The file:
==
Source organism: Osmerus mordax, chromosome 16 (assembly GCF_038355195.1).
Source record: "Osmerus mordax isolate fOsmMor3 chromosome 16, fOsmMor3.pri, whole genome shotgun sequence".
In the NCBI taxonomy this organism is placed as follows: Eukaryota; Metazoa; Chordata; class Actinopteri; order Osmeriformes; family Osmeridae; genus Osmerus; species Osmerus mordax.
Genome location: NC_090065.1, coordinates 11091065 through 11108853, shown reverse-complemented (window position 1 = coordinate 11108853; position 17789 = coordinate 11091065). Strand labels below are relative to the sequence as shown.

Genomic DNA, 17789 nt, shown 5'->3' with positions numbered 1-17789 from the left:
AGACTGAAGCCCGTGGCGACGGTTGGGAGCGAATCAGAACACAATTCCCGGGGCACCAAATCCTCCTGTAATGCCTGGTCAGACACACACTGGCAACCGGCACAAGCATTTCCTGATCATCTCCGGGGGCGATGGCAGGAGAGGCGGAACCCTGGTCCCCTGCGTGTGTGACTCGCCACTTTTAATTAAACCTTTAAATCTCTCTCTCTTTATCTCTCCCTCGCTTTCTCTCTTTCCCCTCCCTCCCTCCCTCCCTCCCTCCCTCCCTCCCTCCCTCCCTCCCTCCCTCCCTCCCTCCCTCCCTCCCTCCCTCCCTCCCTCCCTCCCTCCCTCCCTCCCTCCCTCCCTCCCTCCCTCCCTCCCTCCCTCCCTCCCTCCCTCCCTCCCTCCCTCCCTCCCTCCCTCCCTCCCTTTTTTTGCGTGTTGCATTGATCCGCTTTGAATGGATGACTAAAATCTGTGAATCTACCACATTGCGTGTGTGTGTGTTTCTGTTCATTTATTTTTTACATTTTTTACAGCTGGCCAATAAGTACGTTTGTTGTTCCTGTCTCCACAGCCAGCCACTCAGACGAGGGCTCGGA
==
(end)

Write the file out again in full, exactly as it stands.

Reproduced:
Source organism: Osmerus mordax, chromosome 16 (assembly GCF_038355195.1).
Source record: "Osmerus mordax isolate fOsmMor3 chromosome 16, fOsmMor3.pri, whole genome shotgun sequence".
In the NCBI taxonomy this organism is placed as follows: Eukaryota; Metazoa; Chordata; class Actinopteri; order Osmeriformes; family Osmeridae; genus Osmerus; species Osmerus mordax.
Genome location: NC_090065.1, coordinates 11091065 through 11108853, shown reverse-complemented (window position 1 = coordinate 11108853; position 17789 = coordinate 11091065). Strand labels below are relative to the sequence as shown.

Genomic DNA, 17789 nt, shown 5'->3' with positions numbered 1-17789 from the left:
AGACTGAAGCCCGTGGCGACGGTTGGGAGCGAATCAGAACACAATTCCCGGGGCACCAAATCCTCCTGTAATGCCTGGTCAGACACACACTGGCAACCGGCACAAGCATTTCCTGATCATCTCCGGGGGCGATGGCAGGAGAGGCGGAACCCTGGTCCCCTGCGTGTGTGACTCGCCACTTTTAATTAAACCTTTAAATCTCTCTCTCTTTATCTCTCCCTCGCTTTCTCTCTTTCCCCTCCCTCCCTCCCTCCCTCCCTCCCTCCCTCCCTCCCTCCCTCCCTCCCTCCCTCCCTCCCTCCCTCCCTCCCTCCCTCCCTCCCTCCCTCCCTCCCTCCCTCCCTCCCTCCCTCCCTCCCTCCCTCCCTCCCTCCCTCCCTCCCTCCCTCCCTCCCTCCCTCCCTCCCTCCCTTTTTTTGCGTGTTGCATTGATCCGCTTTGAATGGATGACTAAAATCTGTGAATCTACCACATTGCGTGTGTGTGTGTTTCTGTTCATTTATTTTTTACATTTTTTACAGCTGGCCAATAAGTACGTTTGTTGTTCCTGTCTCCACAGCCAGCCACTCAGACGAGGGCTCGGA